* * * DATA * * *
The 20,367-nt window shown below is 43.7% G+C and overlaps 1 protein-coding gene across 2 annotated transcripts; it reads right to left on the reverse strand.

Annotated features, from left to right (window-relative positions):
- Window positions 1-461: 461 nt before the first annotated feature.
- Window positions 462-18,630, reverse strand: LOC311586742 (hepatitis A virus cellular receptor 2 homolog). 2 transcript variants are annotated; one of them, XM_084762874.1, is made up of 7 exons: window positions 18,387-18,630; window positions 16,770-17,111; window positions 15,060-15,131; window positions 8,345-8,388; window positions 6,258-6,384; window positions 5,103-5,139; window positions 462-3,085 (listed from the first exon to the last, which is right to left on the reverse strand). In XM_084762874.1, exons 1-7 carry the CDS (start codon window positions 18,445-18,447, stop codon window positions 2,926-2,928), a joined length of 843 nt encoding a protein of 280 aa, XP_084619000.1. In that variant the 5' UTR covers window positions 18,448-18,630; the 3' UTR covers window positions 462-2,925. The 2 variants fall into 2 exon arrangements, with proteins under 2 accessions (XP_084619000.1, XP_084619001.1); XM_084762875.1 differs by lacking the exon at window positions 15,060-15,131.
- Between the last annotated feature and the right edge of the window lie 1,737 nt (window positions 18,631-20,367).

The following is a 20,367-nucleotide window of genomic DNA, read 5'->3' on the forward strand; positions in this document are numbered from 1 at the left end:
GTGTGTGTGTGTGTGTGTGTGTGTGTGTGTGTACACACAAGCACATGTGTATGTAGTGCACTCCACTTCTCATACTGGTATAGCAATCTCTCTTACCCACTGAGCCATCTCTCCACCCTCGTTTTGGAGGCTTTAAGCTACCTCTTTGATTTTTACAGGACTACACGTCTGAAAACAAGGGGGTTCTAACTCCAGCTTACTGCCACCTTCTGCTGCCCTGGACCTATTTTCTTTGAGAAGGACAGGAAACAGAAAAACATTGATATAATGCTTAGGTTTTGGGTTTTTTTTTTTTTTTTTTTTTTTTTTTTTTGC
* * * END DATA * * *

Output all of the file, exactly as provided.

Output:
The 20,367-nt window shown below is 43.7% G+C and overlaps 1 protein-coding gene across 2 annotated transcripts; it reads right to left on the reverse strand.

Annotated features, from left to right (window-relative positions):
- Window positions 1-461: 461 nt before the first annotated feature.
- Window positions 462-18,630, reverse strand: LOC311586742 (hepatitis A virus cellular receptor 2 homolog). 2 transcript variants are annotated; one of them, XM_084762874.1, is made up of 7 exons: window positions 18,387-18,630; window positions 16,770-17,111; window positions 15,060-15,131; window positions 8,345-8,388; window positions 6,258-6,384; window positions 5,103-5,139; window positions 462-3,085 (listed from the first exon to the last, which is right to left on the reverse strand). In XM_084762874.1, exons 1-7 carry the CDS (start codon window positions 18,445-18,447, stop codon window positions 2,926-2,928), a joined length of 843 nt encoding a protein of 280 aa, XP_084619000.1. In that variant the 5' UTR covers window positions 18,448-18,630; the 3' UTR covers window positions 462-2,925. The 2 variants fall into 2 exon arrangements, with proteins under 2 accessions (XP_084619000.1, XP_084619001.1); XM_084762875.1 differs by lacking the exon at window positions 15,060-15,131.
- Between the last annotated feature and the right edge of the window lie 1,737 nt (window positions 18,631-20,367).

The following is a 20,367-nucleotide window of genomic DNA, read 5'->3' on the forward strand; positions in this document are numbered from 1 at the left end:
GTGTGTGTGTGTGTGTGTGTGTGTGTGTGTGTACACACAAGCACATGTGTATGTAGTGCACTCCACTTCTCATACTGGTATAGCAATCTCTCTTACCCACTGAGCCATCTCTCCACCCTCGTTTTGGAGGCTTTAAGCTACCTCTTTGATTTTTACAGGACTACACGTCTGAAAACAAGGGGGTTCTAACTCCAGCTTACTGCCACCTTCTGCTGCCCTGGACCTATTTTCTTTGAGAAGGACAGGAAACAGAAAAACATTGATATAATGCTTAGGTTTTGGGTTTTTTTTTTTTTTTTTTTTTTTTTTTTTTGC